By Steven Raichlen
Where: Quebec, Canada What: Fresh rainbow trout with lemon and onion, grilled on a flaming log How: Direct grilling Just the Facts: The best fish for this dish is a two-pound rainbow trout—preferably one you caught earlier that afternoon. You can certainly use trout fillets or, for that matter, another cold-water and freshwater fish, like Arctic char. As for the log, maple or oak would be the logical choice in Canada.
This, Canada’s answer to planked salmon, began a long time ago with a very long drive – forty miles on a single lane gravel road. The destination was a lake called Marie-Louise in the Laurentian wilderness north of Montreal. The ritual was always the same, remembers my French-Canadian editor and friend, Pierre Bourdon. “My grandfather would stash a few beers in the lake to chill, wedging the bottles under the water with a log. We’d fish all afternoon; then to warm us up, Grand-père would build a fire. He’d drink the beer and lay the fish (fillets for us kids) on the wet log. He’d open a little bag of salt and pepper brought for the purpose of seasoning the fish. From one pocket, he’d produce a lemon, from the other, an onion; and he’d slice these ingredients over the fish, using an old penknife. Thus seasoned, the fish would be placed on its log on the fire, where the smoke and steam from the wood would work their magic. I’ve since had cedar-planked salmon, not to mention all manner of seafood cooked on a plancha in Spain, but I can tell you this: Nothing comes close to my grandfather’s trout grilled on a log.” Serve with – what else? Canadian beer.
Serves 2 and can be multiplied as desired
1 whole rainbow trout (about 2 pounds), cleaned, scaled, and fins removed, with head and tail intact, or 1 pound trout fillets
Coarse sea salt and freshly ground black pepper
1 medium onion, thinly sliced crosswise
1 lemon, thinly sliced crosswise (remove any seeds with a fork)
1 to 2 tbsp extra-virgin olive oil or unsalted butter (optional; not part of his grandfather’s repertory, but Pierre uses it today)
You’ll also need: 1 maple, oak, or other hardwood log (3 to 4 inches in diameter and 16 to 20 inches long) soaked in a tub of cold water for 2 hours, then drained well. Try to pick a log that’s straight and slightly flat on one side. It’s OK to use a split log – put the fish on the split side.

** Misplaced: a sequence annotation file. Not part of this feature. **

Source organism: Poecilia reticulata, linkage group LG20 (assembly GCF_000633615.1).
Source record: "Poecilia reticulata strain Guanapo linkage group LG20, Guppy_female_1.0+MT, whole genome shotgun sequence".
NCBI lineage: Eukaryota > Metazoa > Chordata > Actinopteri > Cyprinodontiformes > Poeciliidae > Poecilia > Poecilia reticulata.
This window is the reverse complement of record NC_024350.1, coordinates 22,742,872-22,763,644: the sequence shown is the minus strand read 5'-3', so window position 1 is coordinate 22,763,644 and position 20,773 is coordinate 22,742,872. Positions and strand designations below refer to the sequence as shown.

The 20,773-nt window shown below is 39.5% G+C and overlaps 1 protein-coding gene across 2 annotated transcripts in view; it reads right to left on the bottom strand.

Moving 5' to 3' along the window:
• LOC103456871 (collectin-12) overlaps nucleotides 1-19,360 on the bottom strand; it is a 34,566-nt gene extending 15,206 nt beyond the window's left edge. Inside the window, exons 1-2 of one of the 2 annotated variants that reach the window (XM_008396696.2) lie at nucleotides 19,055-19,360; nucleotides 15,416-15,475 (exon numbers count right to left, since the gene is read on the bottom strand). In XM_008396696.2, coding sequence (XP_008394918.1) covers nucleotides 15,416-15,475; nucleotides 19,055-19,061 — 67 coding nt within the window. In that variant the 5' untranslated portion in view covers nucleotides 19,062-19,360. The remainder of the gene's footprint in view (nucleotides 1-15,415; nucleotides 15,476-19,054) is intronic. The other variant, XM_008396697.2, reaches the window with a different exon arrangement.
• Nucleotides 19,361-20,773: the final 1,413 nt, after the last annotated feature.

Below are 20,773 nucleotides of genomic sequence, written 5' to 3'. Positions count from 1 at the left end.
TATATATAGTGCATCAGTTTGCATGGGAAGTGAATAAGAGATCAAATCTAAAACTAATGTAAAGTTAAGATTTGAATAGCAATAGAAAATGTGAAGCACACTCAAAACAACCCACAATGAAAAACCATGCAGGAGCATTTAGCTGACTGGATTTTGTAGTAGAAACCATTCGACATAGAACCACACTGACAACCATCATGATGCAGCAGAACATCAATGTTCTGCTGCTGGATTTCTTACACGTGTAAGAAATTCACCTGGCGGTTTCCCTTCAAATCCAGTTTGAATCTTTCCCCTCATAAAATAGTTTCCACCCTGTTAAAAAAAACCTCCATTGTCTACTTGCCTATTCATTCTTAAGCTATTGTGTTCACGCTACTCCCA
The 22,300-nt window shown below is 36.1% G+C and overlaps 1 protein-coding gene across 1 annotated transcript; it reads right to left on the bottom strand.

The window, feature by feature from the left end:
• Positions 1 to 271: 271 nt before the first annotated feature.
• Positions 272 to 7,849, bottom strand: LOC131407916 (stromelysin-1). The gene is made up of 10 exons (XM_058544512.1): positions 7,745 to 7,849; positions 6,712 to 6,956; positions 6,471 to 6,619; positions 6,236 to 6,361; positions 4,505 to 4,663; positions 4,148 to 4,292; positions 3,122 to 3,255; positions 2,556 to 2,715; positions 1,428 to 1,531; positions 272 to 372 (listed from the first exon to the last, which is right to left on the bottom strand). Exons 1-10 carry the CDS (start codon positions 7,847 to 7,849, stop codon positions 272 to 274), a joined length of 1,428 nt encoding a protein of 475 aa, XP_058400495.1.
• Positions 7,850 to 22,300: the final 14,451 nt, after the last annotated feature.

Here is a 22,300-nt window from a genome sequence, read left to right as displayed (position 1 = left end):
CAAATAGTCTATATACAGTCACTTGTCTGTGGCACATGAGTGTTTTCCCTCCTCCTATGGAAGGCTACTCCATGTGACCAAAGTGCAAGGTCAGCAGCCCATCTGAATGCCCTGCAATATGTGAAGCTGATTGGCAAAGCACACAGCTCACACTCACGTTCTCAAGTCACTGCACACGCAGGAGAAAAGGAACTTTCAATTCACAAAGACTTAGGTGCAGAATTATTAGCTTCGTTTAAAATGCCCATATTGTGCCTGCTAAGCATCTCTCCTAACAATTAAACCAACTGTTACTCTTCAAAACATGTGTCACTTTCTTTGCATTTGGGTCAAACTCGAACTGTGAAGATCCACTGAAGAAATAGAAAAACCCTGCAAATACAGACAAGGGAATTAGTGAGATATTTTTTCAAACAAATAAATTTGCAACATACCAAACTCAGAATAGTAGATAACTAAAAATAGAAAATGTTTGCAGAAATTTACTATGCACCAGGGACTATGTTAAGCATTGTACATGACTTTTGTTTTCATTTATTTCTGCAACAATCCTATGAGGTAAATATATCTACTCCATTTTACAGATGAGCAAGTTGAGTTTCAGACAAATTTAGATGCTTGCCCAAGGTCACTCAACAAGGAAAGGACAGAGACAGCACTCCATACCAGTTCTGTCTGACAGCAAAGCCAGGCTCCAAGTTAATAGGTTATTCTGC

Advance preparation: A couple of hours for soaking the log
Set up the grill for direct grilling and preheat it to high. Ideally, you’ll build a wood fire and let it burn until you have a good hot bed of embers. Or you can set up a charcoal grill for grilling in the embers or set up a gas grill for direct grilling.
Generously season the inside and outside of the whole trout with salt and pepper and place a few onion and lemon slices in the cavity. Place the trout on the log and arrange the remaining onion and lemon slices on top, alternating and overlapping them. If you are using trout fillets, season them with salt and pepper on both sides. Place the fillets on the log and arrange the onion and lemon slices on top of the fillets. Season the trout with more salt and pepper. If you’re so inclined, drizzle some olive oil on top, or top the fish with thin slices of butter.
Place the log with the trout on top in the fire, directly on the embers of a charcoal grill, or on the hot grate of a gas grill. If you are using a gas grill, cover it. Cook the trout until it is sizzling and browned, 30 to 50 minutes for a whole trout, 15 to 20 minutes for trout fillets. If cooking a large fish, you may need to turn it with a long-handled spatula to make sure both sides cook.
To check for doneness on a whole fish, insert a paring knife in the deepest part of the flesh above the backbone. When done, the flesh will come cleanly away from the bone. When done, the fish fillets will break into firm flakes when pressed with a finger.
From Planet Barbecue! by Steven Raichlen. Workman Publishing, 2010. Reprinted with the permission of the publisher.